Hearing problems like tinnitus and deafness will only increase in Brazil, according to studies.
According to studies by the World Health Organization (WHO), 28 million of the 190 million Brazilians have hearing problems, a number corresponding to 14% of the Brazilian population.
Studies by IBGE, The Brazilian Institute of Geography and Statistics, also show that 9.8 million Brazilians suffer from hearing loss directly. This number represents 5.2% of the Brazilian population of which 2.6 million are deaf and 7.2 million have greater difficulty hearing.
In addition, around 20% of Brazilian pre-school children are estimated to suffer from a degree of hearing loss. Furthermore, 15-20% of the Brazilian population suffer from some type of tinnitus, which corresponds to a fifth of the population.
Studies indicate that these numbers will only increase.
Many people develop lifelong hearing problems because of bad habits, accidents or illness.
Listening to loud music on headphones or at concerts, working in a noisy environment, or having a constant ear infection can all lead to hearing loss. It is therefore important to stay alert to the signs that point to a hearing problem.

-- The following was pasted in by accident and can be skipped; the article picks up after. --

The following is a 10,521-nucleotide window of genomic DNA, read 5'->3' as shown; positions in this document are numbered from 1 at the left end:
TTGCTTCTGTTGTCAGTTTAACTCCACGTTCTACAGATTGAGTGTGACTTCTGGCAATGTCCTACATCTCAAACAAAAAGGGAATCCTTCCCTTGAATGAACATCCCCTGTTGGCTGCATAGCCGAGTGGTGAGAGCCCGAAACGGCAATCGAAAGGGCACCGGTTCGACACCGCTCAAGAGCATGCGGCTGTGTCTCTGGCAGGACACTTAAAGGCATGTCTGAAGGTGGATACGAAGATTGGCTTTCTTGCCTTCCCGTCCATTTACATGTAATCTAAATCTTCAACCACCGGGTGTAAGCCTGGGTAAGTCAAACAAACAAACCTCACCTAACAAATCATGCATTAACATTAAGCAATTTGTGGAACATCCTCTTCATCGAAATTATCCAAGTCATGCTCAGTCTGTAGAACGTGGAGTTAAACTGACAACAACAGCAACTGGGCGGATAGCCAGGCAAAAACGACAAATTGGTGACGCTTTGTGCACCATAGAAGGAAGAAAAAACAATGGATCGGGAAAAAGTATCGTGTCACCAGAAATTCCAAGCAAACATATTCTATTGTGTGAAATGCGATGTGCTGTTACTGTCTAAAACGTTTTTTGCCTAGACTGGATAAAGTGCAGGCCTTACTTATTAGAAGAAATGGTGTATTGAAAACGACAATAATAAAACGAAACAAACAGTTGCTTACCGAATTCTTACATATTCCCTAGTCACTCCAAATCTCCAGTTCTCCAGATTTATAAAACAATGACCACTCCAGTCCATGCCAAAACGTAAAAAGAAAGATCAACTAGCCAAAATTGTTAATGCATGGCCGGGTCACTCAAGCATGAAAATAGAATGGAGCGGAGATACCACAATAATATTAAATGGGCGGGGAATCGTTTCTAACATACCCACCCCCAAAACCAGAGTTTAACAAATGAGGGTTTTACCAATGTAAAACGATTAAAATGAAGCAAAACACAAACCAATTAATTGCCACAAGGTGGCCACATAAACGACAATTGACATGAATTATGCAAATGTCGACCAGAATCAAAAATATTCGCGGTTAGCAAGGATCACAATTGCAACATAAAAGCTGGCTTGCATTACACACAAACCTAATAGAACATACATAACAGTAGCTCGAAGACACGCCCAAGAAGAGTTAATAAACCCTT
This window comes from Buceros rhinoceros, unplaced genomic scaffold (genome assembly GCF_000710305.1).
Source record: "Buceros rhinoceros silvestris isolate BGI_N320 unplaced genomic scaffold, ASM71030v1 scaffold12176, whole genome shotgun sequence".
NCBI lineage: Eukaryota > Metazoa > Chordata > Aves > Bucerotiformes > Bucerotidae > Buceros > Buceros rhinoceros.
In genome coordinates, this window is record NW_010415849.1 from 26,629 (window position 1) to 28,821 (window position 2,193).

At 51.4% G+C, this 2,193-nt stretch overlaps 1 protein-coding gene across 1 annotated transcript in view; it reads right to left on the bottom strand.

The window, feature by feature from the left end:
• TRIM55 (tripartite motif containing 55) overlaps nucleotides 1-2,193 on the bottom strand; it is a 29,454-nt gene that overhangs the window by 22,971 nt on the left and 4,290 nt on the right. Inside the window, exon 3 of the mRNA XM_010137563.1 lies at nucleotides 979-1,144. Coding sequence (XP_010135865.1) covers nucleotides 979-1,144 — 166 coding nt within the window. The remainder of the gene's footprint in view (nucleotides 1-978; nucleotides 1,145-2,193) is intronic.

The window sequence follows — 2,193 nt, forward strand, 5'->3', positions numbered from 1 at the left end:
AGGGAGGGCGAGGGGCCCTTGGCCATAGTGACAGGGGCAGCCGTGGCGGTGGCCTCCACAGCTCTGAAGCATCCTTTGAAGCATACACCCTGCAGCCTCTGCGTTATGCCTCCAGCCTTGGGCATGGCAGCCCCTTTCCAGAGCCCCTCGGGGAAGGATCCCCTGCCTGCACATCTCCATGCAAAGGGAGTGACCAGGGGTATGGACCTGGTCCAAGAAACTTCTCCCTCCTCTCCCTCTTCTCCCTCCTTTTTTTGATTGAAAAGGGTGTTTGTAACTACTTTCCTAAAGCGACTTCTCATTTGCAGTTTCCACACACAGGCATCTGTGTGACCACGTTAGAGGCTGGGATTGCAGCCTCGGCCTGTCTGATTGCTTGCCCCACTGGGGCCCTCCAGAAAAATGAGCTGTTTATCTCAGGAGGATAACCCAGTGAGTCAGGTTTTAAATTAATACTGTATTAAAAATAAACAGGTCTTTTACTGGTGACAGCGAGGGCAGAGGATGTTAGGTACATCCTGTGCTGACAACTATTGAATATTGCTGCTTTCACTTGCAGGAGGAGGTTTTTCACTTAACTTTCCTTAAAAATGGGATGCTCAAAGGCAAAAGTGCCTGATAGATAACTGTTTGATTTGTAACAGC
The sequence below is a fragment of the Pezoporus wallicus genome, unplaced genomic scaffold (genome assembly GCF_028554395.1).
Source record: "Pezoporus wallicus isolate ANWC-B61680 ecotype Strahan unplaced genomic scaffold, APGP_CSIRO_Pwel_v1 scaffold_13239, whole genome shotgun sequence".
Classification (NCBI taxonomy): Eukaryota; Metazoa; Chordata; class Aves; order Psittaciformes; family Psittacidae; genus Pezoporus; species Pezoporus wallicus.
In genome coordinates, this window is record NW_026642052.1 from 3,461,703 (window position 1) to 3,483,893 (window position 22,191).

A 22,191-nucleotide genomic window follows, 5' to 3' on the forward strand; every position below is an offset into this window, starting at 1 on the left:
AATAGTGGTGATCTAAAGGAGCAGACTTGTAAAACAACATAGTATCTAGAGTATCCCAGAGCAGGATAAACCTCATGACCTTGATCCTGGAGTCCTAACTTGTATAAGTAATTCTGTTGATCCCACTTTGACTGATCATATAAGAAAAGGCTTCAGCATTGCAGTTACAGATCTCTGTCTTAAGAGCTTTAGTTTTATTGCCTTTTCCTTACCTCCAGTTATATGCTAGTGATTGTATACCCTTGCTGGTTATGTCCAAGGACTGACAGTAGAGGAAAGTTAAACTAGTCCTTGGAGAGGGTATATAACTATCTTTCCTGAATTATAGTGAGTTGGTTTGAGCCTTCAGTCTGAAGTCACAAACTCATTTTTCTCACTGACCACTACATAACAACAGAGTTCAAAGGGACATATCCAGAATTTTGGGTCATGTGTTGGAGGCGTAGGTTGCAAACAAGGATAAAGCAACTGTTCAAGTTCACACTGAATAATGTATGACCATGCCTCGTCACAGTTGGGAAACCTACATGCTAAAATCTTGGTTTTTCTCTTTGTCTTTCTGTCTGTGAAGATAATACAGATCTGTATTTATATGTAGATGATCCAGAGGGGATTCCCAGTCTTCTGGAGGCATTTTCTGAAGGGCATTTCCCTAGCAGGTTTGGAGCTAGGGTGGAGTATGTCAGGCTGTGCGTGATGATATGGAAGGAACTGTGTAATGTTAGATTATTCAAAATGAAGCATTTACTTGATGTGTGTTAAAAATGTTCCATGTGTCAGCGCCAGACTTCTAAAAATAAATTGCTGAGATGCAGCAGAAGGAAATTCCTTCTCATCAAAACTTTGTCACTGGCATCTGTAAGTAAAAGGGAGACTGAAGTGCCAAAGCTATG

The studies show that about 30-35% of all hearing loss is credited to exposure to loud sounds for instance at work or during free time.
Such noise includes loud cars passing on the street, the buzz of the mall’s food court, loud music in headphones etc. In this way, the majority of the hearing impaired acquire hearing problems by being constantly exposed to daily noise.
About the study
The studies were made by IBGE, the Brazilian Institute of Geography and Statistics, in 2010 and by the World Health Organization in 2011.
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